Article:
January 19, 2021

Why Mark Driscoll Shouldn’t Bug Ya

driscoll-coverUPDATE: In addition to criticizing Driscoll for his nutty exegesis of Song of Solomon and his less than impressive analysis of The Shack, I’ve backed up Pastor Mark before.

It became painfully/strangely/humorously obvious at this week’s SBC meeting that a lot of people are worried about Mark Driscoll.

I’d like to suggest a brief program to calm you people down before you hurt yourselves, or worse, start a preaching series on cursing preachers who link sex toys on their sermon pages.

1. First, cards on the table: I am, for the most part, a supporter of Driscoll. I’m not in agreement with him on gender issues, and I’ll criticize him without mumbling on a collection of boneheaded maneuvers. But the guy’s vulnerability, passion for the Gospel, missionary’s heart, vision for church planting and insight into contemporary ministry far outweigh his flaws. Give him a few years and some room to be a goober.

2. The 75% of the problem you people have with Driscoll is that he’s bone-headed enough to hang some of his laundry out on the clothesline where we can see it. Trust me: all your preacher-heroes are flawed in ways that would disappoint you. Driscoll’s flaws simply have to do with his public persona. The other 25% really are flaws that, while not disqualifying, do need to be repaired, and I am confident they will be.

3. Much of the Driscoll hysteria is pure hype. Donald Miller called him the cussing preacher and most of you think Donald Miller is an emerging church apostate. Can you locate a quote of Driscoll “cussing” in a sermon? (We’ll talk about his topical and vocabulary choices in a moment.) I heard him say “Who the hell do you think you are?” once. If you have the impression that Driscoll’s language is the swearing equivalent of Good Will Hunting, you’re misinformed.

4. Here’s the deal: when he’s on the topic of sex, he talks like he’s on late night television. IOWs, he discusses sex very much unlike any preacher you know, and more like a typical guy in Seattle. He needs to change this. The problem is that Driscoll’s success has given him an audience of people who have no place whatsoever to process a joke about masturbation, etc. or to see Driscoll as embarrassing, but not dangerous.

5. My good friend- and I mean that folks- Frank Turk and I are going to have a mini-debate on here sometime regarding whether and how Driscoll should apologize for the extent of his poor example and distraction to the Gospel. I believe Driscoll’s willingness- imperfect as it may be- to be mentored by men like John Piper is as good an example as his occasionally crude words are a bad example.

6. Most of Driscoll’s problems relate to a sermon series that I believe was an unmitigated disaster. I’m willing to give the guy that one. I expect him to learn a few things.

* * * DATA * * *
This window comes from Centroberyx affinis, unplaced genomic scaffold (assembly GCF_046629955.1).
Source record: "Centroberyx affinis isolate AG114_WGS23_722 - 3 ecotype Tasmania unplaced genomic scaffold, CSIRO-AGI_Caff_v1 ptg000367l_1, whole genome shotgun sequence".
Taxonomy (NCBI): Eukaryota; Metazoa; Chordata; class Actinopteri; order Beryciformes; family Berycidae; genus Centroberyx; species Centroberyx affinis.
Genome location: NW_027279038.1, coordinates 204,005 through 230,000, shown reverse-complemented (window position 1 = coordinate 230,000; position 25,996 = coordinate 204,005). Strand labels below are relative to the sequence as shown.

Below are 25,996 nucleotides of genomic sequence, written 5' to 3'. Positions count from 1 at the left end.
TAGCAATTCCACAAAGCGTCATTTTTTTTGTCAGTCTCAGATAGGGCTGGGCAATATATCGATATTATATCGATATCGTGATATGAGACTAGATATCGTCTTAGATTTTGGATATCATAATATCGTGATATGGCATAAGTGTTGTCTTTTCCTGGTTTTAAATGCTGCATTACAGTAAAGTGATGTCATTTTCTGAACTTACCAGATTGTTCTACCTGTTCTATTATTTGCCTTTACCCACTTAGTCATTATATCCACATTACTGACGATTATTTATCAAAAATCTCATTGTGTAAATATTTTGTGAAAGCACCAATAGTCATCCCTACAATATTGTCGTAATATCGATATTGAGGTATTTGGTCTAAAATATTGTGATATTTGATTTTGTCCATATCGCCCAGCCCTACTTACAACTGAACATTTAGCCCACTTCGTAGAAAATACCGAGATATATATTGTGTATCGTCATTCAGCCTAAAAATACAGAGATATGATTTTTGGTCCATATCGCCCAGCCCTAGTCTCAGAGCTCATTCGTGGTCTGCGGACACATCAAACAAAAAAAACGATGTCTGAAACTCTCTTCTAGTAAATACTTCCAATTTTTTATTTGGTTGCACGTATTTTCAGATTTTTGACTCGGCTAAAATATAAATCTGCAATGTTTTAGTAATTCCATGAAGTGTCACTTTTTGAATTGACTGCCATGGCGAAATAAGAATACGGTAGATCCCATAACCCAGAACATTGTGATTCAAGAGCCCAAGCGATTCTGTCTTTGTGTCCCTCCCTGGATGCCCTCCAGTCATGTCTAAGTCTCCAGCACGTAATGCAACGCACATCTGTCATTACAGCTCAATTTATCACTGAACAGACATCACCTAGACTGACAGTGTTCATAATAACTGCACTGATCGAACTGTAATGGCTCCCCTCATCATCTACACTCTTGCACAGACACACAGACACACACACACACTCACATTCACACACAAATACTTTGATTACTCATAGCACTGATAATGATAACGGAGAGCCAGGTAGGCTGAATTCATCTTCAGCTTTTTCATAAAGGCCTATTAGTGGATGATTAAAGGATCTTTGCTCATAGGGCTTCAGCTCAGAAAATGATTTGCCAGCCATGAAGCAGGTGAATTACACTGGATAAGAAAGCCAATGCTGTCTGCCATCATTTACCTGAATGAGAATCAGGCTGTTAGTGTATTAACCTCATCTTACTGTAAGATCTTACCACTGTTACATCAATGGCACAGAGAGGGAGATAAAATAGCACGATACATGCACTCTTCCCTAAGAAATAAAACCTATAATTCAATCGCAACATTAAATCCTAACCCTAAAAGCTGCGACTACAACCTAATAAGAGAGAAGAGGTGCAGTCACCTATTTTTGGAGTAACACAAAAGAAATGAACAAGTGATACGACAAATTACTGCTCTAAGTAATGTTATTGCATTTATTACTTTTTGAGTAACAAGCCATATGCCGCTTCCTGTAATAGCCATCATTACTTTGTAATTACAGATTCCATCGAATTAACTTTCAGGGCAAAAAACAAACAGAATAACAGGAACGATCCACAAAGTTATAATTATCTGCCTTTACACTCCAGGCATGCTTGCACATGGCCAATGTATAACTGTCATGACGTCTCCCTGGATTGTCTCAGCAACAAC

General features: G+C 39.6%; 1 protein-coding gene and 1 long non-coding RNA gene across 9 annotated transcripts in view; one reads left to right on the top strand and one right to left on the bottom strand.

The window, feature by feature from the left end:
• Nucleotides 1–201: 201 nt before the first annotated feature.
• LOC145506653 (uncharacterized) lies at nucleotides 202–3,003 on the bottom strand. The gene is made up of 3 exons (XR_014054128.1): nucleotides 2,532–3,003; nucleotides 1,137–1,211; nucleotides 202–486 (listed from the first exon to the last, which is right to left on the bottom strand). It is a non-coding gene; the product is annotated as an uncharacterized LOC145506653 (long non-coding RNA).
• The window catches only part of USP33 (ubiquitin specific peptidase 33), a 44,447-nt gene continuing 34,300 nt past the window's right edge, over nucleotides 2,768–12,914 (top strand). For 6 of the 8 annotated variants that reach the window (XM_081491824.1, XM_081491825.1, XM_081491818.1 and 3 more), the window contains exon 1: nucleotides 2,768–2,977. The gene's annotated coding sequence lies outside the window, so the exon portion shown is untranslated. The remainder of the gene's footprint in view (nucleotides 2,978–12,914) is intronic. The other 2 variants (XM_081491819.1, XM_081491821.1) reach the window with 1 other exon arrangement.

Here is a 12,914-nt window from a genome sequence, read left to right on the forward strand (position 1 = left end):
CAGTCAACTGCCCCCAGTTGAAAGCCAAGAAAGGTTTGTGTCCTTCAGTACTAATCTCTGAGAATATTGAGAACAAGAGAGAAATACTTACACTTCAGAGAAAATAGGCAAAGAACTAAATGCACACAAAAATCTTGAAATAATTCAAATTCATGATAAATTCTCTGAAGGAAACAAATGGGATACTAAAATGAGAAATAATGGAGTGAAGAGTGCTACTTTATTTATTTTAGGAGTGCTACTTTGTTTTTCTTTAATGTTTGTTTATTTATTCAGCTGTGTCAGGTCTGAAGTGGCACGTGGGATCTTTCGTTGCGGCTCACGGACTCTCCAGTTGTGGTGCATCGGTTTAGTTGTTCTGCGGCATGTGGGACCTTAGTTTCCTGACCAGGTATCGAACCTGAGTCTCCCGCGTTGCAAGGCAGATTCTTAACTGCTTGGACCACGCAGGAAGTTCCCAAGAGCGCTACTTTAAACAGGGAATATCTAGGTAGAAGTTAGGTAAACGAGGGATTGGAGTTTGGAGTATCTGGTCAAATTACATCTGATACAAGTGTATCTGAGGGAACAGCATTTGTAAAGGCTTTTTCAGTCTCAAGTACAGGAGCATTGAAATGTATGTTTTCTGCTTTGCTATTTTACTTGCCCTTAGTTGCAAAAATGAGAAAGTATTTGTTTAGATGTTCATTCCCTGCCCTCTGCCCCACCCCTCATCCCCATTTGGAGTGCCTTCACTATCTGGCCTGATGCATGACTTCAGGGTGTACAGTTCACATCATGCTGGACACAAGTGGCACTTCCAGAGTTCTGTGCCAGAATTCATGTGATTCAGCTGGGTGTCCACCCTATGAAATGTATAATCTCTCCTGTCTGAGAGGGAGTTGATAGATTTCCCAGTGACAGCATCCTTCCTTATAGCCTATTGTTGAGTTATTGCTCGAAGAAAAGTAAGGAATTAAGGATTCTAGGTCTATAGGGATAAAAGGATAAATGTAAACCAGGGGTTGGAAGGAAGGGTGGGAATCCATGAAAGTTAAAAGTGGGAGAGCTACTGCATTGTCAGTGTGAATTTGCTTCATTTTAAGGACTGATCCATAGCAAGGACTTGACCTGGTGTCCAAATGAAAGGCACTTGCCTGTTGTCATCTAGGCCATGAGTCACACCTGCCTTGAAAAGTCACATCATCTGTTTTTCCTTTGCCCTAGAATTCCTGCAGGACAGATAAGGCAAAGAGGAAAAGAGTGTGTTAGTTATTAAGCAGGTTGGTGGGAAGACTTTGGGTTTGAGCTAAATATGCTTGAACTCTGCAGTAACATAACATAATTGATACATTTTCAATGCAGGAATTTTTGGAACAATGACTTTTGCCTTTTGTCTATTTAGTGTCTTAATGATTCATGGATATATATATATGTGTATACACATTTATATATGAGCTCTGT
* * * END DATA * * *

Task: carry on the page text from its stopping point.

7. If your pastor or youth minister is behaving poorly, it’s an issue in your church and in his context. Don’t think a motion at the SBC is going to make your little Driscoll fanboy sit up and fly right. That’s your bad choice of a person to work at your church. I’d advise you to get him a mentor and some feedback, and see if he grows.

8. Definitions of “holiness” in evangelicalism can get pretty prissy. The Bible has a lot of characters who are a lot more like Driscoll than they are like some prissy, fussy, fainting, prude of a morality cop. Men respect Driscoll for his imperfect holiness. People who are offended at his imperfect holiness may be in a zone that the rest of us should avoid anyway. Sometimes what offends you is offensive, and sometimes it’s an indication you ought to be doing something more constructive with your time.

9. Banning Driscoll at Lifeway will do exactly nothing…..except maybe make him more interesting. The man has millions of mp3 and video downloads a month. Lifeway books aren’t actually where those who like his preaching plug into him. This is the way the world works now. Denominational approval is not required. Piper GIVES AWAY his books for Pete’s sake. If the SBC votes that Driscoll is bad, a few people feel better and Driscoll’s stuff sells 5% more than last month.

10. Listen carefully: preacher boys liking Driscoll has to do with Driscoll getting about 25 things right most of the critics have been complaining about for years. If he grows as a person in the next 5 years in the directions most of us think he will, I don’t think you are going to want to have dumped him in the trash for being young and arrogant on occasion.


  1. Memphis Aggie says

    The controversy around Driscoll sounds a little like the controversy around Christopher West (although it’s more subdued in West’s case). Not familiar enough with Driscoll to really comment further.

  2. Disclaimer – I’m coming from a place where I think actions and our words are way more important than having the perfect theology.